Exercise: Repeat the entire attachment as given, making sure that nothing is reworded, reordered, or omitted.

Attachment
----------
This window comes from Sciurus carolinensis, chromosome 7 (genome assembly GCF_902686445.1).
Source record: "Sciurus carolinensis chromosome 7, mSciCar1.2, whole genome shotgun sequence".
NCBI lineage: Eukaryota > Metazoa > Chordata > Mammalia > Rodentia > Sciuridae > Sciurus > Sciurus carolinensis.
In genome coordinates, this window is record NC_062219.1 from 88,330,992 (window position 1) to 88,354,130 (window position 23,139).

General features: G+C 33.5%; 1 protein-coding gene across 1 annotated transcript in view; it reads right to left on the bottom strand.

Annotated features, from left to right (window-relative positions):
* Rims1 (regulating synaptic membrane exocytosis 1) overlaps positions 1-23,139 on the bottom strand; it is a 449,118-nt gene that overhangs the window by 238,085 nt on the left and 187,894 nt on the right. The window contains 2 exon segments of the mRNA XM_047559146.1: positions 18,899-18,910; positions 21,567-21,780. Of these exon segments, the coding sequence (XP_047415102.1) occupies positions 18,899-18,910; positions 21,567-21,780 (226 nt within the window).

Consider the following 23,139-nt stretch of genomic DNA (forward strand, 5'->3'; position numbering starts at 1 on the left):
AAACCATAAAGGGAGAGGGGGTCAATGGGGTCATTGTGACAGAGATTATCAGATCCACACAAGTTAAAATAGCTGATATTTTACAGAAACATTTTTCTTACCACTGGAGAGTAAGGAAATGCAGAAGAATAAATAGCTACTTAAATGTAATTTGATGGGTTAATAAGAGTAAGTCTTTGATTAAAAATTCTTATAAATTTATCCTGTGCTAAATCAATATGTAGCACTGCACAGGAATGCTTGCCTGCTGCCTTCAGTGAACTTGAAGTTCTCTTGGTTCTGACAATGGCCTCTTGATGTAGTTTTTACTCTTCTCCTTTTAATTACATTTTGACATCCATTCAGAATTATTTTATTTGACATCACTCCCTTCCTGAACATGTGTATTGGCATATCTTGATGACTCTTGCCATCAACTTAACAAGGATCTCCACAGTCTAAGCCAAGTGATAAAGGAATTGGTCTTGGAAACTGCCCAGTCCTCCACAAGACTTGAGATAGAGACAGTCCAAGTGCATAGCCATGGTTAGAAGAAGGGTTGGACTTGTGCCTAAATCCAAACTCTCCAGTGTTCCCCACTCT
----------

This window comes from Sciurus carolinensis, chromosome 7 (genome assembly GCF_902686445.1).
Source record: "Sciurus carolinensis chromosome 7, mSciCar1.2, whole genome shotgun sequence".
NCBI lineage: Eukaryota > Metazoa > Chordata > Mammalia > Rodentia > Sciuridae > Sciurus > Sciurus carolinensis.
In genome coordinates, this window is record NC_062219.1 from 88,330,992 (window position 1) to 88,354,130 (window position 23,139).

General features: G+C 33.5%; 1 protein-coding gene across 1 annotated transcript in view; it reads right to left on the bottom strand.

Annotated features, from left to right (window-relative positions):
* Rims1 (regulating synaptic membrane exocytosis 1) overlaps positions 1-23,139 on the bottom strand; it is a 449,118-nt gene that overhangs the window by 238,085 nt on the left and 187,894 nt on the right. The window contains 2 exon segments of the mRNA XM_047559146.1: positions 18,899-18,910; positions 21,567-21,780. Of these exon segments, the coding sequence (XP_047415102.1) occupies positions 18,899-18,910; positions 21,567-21,780 (226 nt within the window).

Consider the following 23,139-nt stretch of genomic DNA (forward strand, 5'->3'; position numbering starts at 1 on the left):
AAACCATAAAGGGAGAGGGGGTCAATGGGGTCATTGTGACAGAGATTATCAGATCCACACAAGTTAAAATAGCTGATATTTTACAGAAACATTTTTCTTACCACTGGAGAGTAAGGAAATGCAGAAGAATAAATAGCTACTTAAATGTAATTTGATGGGTTAATAAGAGTAAGTCTTTGATTAAAAATTCTTATAAATTTATCCTGTGCTAAATCAATATGTAGCACTGCACAGGAATGCTTGCCTGCTGCCTTCAGTGAACTTGAAGTTCTCTTGGTTCTGACAATGGCCTCTTGATGTAGTTTTTACTCTTCTCCTTTTAATTACATTTTGACATCCATTCAGAATTATTTTATTTGACATCACTCCCTTCCTGAACATGTGTATTGGCATATCTTGATGACTCTTGCCATCAACTTAACAAGGATCTCCACAGTCTAAGCCAAGTGATAAAGGAATTGGTCTTGGAAACTGCCCAGTCCTCCACAAGACTTGAGATAGAGACAGTCCAAGTGCATAGCCATGGTTAGAAGAAGGGTTGGACTTGTGCCTAAATCCAAACTCTCCAGTGTTCCCCACTCT